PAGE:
|Marshalltown Evening Times-Republican, February 3, 1915|
One unique or unusual aspect of Kim Fong’s relationship with the community is his invitation to several influential whites to a banquet dinner, described below in superlative terms. However, one wonders who knew how to prepare birds’ nest soup and whether Grinnell guests might be willing to taste it!
|Headline to article in Grinnell Register, August 27, 1917|
The evening’s menu included, the newspaper announced, birds’ nest soup, chicken chop suey, “and other Chinese meat dishes foreign to the English language.” Rice, “cooked only as the Chinaman can prepare it,” was also on order, as were “fruits and nuts from far away China, tea of the richest flavor,” all topped off with American cakes. How the guests learned this much is a mystery, because “Although in this country for seventeen years, Mr. Fong speaks little English and it was necessary that he make himself understood…wholly through the sign language.” Fong’s newly-arrived nephew was no help: he “speaks no English.”
|Advertisement in Scarlet and Black, October 15, 1913|
Like most of his fellow Chinese laundrymen, Fong resided within his business quarters. No photograph of his premises survives, but it is likely that his laundry was organized in a way that mimicked his fellow Chinese laundry operators. A counter close to the door provided entrance for customers and a place to receive and dispense the laundry, and behind that the workspaces necessary for washing and pressing the laundry. A modest bunk and kitchen would have occupied the rear of the space, and might—or might not—have been made private with a curtain (Jung, Chinese Laundries, p. 132; Paul C. P. Siu, The Chinese Laundryman [NY: New York University Press, 1987], pp. 56-68).
After the development of steam laundry machines around 1900, the hand-laundry business in America came under increasing pressure. Able to deal with larger quantities of laundry and turn it around faster, the steam laundries could under-price the hand laundries, even if their service was harder on garments. Moreover, associations of power laundry operators attempted to drive their Chinese competitors out of business, arguing for special taxes, restrictions on working hours, and by publicly accusing the Chinese laundries of unhygienic conditions (Jung, Chinese Laundries, pp. 75-89).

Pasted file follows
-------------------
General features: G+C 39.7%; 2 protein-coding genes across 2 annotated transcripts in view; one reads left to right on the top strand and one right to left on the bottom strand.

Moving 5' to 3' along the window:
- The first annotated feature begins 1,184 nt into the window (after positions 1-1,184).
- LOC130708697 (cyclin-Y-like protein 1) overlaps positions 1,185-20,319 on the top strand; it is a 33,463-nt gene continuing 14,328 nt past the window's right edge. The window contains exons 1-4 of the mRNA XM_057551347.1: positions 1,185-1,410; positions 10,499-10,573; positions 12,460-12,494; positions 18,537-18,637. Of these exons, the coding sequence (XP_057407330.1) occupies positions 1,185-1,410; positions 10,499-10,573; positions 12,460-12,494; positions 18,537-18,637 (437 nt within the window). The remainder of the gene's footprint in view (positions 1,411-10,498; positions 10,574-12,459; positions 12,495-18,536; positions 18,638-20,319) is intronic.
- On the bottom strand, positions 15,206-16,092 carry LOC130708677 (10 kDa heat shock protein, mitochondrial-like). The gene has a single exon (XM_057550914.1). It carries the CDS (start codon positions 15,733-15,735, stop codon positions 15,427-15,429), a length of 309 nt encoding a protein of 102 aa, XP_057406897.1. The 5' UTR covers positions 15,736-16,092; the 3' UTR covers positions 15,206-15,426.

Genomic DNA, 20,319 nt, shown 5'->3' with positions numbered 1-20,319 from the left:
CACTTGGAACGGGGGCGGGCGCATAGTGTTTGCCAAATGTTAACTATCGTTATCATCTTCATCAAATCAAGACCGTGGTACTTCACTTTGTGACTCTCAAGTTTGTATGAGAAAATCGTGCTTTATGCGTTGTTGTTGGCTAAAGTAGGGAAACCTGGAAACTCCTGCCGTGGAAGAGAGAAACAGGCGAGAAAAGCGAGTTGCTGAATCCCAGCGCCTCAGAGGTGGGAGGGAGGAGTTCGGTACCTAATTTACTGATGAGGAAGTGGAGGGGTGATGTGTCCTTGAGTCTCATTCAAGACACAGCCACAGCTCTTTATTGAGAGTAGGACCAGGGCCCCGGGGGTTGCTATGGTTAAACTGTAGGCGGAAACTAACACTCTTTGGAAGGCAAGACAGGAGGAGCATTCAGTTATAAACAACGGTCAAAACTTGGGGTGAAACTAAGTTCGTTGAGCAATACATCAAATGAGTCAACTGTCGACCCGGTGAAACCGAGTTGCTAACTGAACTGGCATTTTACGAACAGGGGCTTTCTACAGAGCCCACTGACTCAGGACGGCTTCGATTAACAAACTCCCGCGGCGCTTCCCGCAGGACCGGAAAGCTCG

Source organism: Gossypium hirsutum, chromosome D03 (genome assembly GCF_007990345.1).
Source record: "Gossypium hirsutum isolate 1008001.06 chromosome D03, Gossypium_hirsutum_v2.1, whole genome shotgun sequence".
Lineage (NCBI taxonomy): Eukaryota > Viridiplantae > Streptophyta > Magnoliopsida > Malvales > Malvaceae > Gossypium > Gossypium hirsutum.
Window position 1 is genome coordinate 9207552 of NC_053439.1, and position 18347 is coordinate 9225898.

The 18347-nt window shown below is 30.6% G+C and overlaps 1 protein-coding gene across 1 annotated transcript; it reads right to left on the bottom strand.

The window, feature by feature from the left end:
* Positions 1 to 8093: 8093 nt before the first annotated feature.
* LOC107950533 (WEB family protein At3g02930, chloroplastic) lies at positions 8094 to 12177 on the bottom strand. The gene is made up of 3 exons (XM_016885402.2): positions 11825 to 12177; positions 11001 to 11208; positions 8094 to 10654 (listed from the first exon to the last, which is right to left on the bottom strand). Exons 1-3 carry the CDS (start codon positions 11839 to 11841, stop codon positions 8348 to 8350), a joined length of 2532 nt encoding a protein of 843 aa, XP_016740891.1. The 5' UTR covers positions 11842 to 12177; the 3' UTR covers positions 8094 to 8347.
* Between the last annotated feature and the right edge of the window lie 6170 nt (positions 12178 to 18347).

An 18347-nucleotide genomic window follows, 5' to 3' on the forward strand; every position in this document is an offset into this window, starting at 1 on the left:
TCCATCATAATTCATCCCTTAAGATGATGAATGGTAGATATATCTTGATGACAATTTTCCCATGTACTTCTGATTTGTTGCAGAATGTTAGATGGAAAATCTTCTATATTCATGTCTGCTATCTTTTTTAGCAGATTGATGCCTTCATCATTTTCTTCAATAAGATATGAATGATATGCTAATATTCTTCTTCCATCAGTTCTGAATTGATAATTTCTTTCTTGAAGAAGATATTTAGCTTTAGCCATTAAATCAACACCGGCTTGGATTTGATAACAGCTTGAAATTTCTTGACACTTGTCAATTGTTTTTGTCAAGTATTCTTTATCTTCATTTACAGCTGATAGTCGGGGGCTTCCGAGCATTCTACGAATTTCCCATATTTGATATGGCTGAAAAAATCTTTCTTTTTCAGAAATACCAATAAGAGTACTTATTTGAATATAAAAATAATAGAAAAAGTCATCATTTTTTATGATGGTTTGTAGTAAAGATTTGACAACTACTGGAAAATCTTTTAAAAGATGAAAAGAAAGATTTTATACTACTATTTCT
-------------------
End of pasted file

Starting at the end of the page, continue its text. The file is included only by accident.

|Des Moines Register, March 24, 1920|
I found nothing quite so boldly racist in Grinnell, but the belittling of Chinese was certainly present. For example, when the Scarlet and Black (March 20, 1920) published Fong’s announcement about quitting his business, the newspaper could not resist adding an aside that made fun of Chinese pronunciation: “Ketchee allee same China-In-Grinnell Leview of Leviews, eh Kim?” Elsewhere Chinese laundrymen encountered assaults, robberies, and other violence that depended upon racist values. Fong Lee, who operated a laundry in Williamsburg, had to fight off a customer who tried to retrieve his laundry without paying, threatening Lee with the lead end of his cane. When Lee pointed a pistol at the man, “the intruder left without his linen” (Ottumwa Weekly Courier, May 27, 1902). In 1923 Nevada, Jim Fong and his family endured firecrackers thrown into their laundry (Nevada Evening Journal, June 20, 1923, p.3). Worse things happened elsewhere.